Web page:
John Milroy believes that pride in the city of Detroit is coming back, and to help remind Detroiters what they ought to be proud of, he and his wife C.J. have established the Detroit MoTour
, which is happening this Saturday, September 20th.
The Milroys began showing their musician friends, who were passing through town on tour, the historical sites around the city. Their knowledge of Detroit’s musical past spread by word of mouth and garnered the interest of strangers eager to learn more. In preparation for the Motour, the couple went on over two dozen guided tours in other cities, both musical and otherwise. One advantage over other cities’ tours is that most of Detroit’s sites are still standing.
Some of the highlights from the tour include stops at Baker's Keyboard Lounge, Woodlawn Cemetery, Marvin Gaye's house, and United Sound Systems Recording Studios. Passengers on the MoTour will get a tour through United, which was converted into recording studios in the 1930's. United has had a plethora of legendary artists work within its walls including John Lee Hooker, George Clinton, Miles Davis, MC5 and The Temptations. It is also where Berry Gordy produced what would become the first Motown single, Marv Johnson's "Come to Me."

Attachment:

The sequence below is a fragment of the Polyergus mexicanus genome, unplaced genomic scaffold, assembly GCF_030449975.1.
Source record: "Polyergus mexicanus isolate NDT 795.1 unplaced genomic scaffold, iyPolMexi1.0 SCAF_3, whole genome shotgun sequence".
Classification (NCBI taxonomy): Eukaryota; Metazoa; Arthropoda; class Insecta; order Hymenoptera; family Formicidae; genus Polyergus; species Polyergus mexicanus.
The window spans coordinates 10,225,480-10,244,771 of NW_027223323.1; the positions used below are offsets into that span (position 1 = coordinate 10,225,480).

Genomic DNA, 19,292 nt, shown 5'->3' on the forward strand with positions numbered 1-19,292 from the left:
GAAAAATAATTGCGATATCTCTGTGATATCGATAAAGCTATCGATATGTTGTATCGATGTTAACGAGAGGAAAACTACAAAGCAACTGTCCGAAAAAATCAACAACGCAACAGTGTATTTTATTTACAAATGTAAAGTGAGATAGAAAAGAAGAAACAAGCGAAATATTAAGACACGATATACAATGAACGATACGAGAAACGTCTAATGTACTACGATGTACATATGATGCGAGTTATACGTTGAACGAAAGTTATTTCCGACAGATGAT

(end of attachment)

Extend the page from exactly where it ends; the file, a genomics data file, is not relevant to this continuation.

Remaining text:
The Milroy's have a special connection to Johnson; when they learned that the late singer was buried in an unmarked grave, they held a fundraiser to provide him with a headstone. The couple did the same for legendary session drummer Uriel Jones, who is also buried at Woodlawn.
For C.J. and John Milroy, this venture comes from a place of passion and pride. The mission of the tour is to share Detroit's rich musical heritage with whomever is interested. "Motown comes from us, locally," John professed. "I want people to know how closely tied it is to the city."
The tour begins at 1p.m. and will run about four and a half hours. The bus leaves from McShane’s in Corktown. A few seats are still available. Tickets are $46. Since the last stop is a bar, the tour is 21 and older.